What are you doing the next four weeks?
What are you doing the next four weeks?
Like most of you, I suspect, as I have progressed through life I have accumulated a highly idiosyncratic set of rules to live by that I use to guide my own future behavior and, of course, hope to have imparted to my children, so that they don't make the same mistakes I did. They include:
- Eat the french fries before the burger because they lose their body heat faster.
- When in a developing country, smile and wave in a way that makes you seem slightly dimwitted but harmless when confronted by a security guard brandishing an AK-47.
- Wait until the yoga instructor takes her position before putting your mat down to ensure that you are in the back, not the front, row.
- Don't sit, if you can help it, on the plane next to someone who has boarded the 14-hour flight with no reading material.
You can see my rules to live by cover a wide range on the triviality spectrum.
But one rule I take quite seriously is that, no matter how busy I am, I have plenty of time for billionaires. If a billionaire wants to spend time with me, I ask simply when, where and for how long, and I will be there.
I am sure that this seems crass to you, but it is not as bad as you think. It is not that I am hoping that some of their extreme wealth will spill over onto me (and it hasn't). It is that I am hoping that the knowledge gained from their life experience will be personally useful to me.
As a businessman, I am particularly drawn to those who self-made their billions by building their own business(es) from scratch (not like The Donald), particularly if they are still running them: founder-CEOs as opposed to manager-CEOs.
Don't get me wrong: Inspirational leaders who I deeply respect are among the manager-CEO class — people such as Jeff Immelt, Indra Nooyi and Paul Polman. They would receive my rapt attention but, let's face it, a lot of monodimensional, uninteresting, uninspiring weenies run public companies in America today.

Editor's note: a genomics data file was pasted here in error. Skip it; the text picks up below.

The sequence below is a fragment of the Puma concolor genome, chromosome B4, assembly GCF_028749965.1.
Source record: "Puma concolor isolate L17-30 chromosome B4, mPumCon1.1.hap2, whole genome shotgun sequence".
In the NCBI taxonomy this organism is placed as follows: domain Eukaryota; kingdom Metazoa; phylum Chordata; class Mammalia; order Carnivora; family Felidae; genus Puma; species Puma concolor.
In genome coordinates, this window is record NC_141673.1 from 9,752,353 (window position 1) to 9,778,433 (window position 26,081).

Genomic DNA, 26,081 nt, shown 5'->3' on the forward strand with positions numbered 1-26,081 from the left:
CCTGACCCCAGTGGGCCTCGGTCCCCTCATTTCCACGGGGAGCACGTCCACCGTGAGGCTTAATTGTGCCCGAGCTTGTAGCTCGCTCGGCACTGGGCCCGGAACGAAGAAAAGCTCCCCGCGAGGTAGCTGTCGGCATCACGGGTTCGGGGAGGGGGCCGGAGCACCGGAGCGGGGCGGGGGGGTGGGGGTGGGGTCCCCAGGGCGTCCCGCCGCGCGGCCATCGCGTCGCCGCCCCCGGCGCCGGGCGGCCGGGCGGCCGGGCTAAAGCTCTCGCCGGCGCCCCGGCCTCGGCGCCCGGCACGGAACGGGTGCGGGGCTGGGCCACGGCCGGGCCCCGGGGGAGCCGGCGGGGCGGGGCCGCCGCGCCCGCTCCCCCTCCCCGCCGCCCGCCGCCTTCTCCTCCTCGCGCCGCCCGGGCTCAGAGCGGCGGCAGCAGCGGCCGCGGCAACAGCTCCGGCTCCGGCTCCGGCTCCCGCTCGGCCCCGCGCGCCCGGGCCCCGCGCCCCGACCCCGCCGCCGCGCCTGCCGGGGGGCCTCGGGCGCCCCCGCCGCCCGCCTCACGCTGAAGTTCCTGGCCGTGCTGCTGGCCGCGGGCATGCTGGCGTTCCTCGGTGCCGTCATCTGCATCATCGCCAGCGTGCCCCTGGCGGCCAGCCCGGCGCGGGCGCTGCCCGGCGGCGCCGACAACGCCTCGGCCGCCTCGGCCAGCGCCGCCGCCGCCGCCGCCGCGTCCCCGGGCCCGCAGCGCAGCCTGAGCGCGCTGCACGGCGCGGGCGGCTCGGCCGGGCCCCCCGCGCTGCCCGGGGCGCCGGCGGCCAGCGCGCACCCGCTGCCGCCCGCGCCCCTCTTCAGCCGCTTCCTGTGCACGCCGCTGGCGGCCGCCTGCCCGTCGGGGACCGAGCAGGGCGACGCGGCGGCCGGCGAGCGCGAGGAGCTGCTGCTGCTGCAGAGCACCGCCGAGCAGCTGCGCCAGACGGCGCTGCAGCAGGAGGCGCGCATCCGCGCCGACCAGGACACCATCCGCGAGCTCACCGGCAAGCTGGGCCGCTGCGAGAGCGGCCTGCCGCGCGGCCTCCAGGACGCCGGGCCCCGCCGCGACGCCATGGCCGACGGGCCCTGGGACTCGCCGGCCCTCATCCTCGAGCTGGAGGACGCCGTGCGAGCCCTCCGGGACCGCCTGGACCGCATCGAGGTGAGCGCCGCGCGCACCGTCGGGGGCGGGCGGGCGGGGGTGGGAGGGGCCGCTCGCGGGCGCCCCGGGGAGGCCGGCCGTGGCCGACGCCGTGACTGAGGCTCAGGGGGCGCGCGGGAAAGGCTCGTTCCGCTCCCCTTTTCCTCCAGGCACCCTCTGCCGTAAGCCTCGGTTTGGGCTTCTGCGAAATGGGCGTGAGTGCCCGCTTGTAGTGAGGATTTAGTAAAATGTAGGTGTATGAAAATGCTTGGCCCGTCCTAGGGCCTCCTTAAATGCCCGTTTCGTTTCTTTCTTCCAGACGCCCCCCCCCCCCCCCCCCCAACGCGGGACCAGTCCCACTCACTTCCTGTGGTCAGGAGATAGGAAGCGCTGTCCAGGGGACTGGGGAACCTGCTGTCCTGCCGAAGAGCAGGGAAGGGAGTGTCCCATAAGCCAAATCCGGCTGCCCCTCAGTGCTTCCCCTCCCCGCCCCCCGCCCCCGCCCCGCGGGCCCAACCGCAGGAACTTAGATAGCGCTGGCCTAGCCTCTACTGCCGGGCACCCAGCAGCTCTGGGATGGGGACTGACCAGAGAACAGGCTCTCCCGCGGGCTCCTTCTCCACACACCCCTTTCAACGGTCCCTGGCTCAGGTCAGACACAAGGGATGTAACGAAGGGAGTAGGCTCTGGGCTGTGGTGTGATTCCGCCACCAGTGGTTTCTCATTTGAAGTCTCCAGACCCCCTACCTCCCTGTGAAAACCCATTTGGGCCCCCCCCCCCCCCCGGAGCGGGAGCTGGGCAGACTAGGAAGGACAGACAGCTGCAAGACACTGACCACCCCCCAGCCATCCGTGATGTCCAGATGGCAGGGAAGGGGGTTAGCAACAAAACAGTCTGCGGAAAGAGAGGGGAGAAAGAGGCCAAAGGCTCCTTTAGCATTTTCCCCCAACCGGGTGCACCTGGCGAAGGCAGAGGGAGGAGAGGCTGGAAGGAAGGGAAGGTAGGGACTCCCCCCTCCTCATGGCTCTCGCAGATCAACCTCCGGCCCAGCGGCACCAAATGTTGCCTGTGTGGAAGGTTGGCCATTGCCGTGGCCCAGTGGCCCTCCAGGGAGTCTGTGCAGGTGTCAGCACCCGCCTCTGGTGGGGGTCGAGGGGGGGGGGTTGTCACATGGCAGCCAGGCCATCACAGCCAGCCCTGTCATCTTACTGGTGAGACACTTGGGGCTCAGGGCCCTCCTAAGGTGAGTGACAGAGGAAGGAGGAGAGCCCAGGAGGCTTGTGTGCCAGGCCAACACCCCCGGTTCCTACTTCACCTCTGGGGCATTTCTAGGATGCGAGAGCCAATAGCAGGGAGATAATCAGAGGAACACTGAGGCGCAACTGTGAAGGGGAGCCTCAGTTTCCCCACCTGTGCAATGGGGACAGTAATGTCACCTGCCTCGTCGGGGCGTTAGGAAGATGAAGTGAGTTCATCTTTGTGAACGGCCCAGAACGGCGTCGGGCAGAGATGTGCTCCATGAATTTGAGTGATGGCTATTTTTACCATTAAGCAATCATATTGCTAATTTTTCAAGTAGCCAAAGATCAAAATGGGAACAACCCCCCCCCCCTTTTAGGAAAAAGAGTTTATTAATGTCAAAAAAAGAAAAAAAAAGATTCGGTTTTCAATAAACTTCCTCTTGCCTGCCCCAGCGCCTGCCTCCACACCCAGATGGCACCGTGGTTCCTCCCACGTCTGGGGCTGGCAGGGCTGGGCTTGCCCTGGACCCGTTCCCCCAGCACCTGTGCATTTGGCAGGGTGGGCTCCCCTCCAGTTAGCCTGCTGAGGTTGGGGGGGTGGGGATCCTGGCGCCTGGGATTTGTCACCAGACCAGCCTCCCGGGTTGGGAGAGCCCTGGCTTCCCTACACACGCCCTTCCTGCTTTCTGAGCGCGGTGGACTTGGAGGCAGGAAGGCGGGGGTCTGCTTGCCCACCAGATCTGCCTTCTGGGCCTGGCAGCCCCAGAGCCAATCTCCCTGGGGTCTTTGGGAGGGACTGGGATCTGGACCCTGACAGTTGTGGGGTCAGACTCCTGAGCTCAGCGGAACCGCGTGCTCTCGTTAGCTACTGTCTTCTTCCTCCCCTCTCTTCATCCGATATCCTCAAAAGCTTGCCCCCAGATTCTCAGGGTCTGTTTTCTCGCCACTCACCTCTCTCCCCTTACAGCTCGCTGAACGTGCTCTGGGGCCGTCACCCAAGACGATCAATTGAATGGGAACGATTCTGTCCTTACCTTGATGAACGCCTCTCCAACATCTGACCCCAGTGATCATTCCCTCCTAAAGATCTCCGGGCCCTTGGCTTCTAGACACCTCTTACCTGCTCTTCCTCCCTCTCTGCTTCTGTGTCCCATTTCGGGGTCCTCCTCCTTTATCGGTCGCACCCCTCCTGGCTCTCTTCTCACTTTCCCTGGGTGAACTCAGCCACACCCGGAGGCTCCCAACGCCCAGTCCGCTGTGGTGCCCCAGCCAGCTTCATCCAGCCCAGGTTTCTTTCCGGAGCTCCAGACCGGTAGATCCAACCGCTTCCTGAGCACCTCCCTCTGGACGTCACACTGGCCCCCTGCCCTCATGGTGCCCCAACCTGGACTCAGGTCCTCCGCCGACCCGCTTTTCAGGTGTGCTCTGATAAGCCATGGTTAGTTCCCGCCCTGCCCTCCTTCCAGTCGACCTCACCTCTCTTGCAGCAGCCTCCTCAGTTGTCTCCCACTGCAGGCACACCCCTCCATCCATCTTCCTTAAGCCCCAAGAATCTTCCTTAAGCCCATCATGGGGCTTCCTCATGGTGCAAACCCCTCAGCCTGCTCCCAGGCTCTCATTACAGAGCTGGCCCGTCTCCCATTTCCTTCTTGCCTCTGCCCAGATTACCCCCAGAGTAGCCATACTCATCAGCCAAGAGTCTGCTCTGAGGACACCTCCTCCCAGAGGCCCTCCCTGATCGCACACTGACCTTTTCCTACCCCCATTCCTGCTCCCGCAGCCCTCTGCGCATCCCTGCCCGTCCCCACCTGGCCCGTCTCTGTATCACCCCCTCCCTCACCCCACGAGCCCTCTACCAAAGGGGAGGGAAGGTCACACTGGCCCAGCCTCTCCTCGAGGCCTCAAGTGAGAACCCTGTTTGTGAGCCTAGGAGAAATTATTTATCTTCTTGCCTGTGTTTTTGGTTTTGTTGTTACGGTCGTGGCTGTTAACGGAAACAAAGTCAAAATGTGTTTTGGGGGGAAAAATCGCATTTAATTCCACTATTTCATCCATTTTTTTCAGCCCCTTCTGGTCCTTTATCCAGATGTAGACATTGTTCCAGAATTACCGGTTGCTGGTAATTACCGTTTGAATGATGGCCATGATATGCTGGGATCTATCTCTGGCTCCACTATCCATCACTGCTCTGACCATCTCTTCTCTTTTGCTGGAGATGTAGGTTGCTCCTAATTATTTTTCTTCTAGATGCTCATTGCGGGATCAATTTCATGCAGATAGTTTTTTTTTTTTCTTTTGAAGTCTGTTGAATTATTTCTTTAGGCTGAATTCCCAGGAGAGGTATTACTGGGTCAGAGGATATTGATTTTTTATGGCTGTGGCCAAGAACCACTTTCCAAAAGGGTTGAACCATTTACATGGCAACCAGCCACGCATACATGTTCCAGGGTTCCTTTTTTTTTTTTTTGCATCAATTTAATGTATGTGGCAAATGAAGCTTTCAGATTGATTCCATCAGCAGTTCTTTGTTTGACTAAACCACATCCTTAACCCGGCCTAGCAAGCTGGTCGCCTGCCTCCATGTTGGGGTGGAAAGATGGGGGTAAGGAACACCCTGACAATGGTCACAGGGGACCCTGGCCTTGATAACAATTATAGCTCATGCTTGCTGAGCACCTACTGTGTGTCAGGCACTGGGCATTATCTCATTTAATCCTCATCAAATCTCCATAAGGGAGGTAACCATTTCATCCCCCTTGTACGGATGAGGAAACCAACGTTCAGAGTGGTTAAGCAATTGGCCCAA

The founder types — the Bill Gateses, Mark Cubans, Richard Bransons, Elon Musks of the world — they are uniformly not this. As natural leaders, they are bold and outspoken and have diverse sets of interests. Their practical wisdom, and their own rules to live by, are worth absorbing.
And sometimes they are happy to meet you in a coffee shop.
Last week, I had a cup of coffee with a longtime friend who fits this description: a self-made telecom billionaire passing through New York on his way home to his native Ireland. Like almost every non-American, he wanted to talk about nothing other than our upcoming election.
The first words out of his mouth were, "If I were an American, I would drop everything I am doing for the next four weeks and spend that time out canvassing. No other use of my time could be that important.”
He went on from there. At great length. Later that same evening, I saw a Facebook note from one of my former colleagues from NRG's sustainability group. She announced she had left her perch in the Bay Area for the swing state of Florida for the duration of the campaign, to do just that.
So, why the hell are you and I not doing that? We only had to watch the first 20 minutes of the first debate to witness the difference between good and evil on the twinned topics of climate change and renewable energy.
The only rationalization I can come up with in my case is that I know almost no Trump supporters and don't know what (nonoffensive) thing I could say if I encountered one.